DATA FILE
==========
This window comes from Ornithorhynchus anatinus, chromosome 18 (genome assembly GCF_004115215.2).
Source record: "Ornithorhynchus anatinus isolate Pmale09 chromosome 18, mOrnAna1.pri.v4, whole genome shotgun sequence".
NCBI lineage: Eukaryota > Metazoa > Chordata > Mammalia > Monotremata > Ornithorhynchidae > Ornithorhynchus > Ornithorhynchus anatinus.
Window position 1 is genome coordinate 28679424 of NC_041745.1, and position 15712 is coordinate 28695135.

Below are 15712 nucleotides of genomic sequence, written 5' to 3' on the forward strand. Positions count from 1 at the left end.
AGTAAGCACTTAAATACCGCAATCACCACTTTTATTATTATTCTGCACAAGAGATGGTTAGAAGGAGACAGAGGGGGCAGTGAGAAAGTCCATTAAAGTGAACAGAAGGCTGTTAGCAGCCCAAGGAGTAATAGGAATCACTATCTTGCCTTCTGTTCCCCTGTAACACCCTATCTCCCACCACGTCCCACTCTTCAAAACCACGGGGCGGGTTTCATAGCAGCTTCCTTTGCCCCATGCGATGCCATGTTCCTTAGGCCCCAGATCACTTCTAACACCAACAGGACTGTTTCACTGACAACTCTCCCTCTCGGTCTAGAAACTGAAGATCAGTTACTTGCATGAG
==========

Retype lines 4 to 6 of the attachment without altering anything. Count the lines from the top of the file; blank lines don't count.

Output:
Window position 1 is genome coordinate 28679424 of NC_041745.1, and position 15712 is coordinate 28695135.

Below are 15712 nucleotides of genomic sequence, written 5' to 3' on the forward strand. Positions count from 1 at the left end.
AGTAAGCACTTAAATACCGCAATCACCACTTTTATTATTATTCTGCACAAGAGATGGTTAGAAGGAGACAGAGGGGGCAGTGAGAAAGTCCATTAAAGTGAACAGAAGGCTGTTAGCAGCCCAAGGAGTAATAGGAATCACTATCTTGCCTTCTGTTCCCCTGTAACACCCTATCTCCCACCACGTCCCACTCTTCAAAACCACGGGGCGGGTTTCATAGCAGCTTCCTTTGCCCCATGCGATGCCATGTTCCTTAGGCCCCAGATCACTTCTAACACCAACAGGACTGTTTCACTGACAACTCTCCCTCTCGGTCTAGAAACTGAAGATCAGTTACTTGCATGAG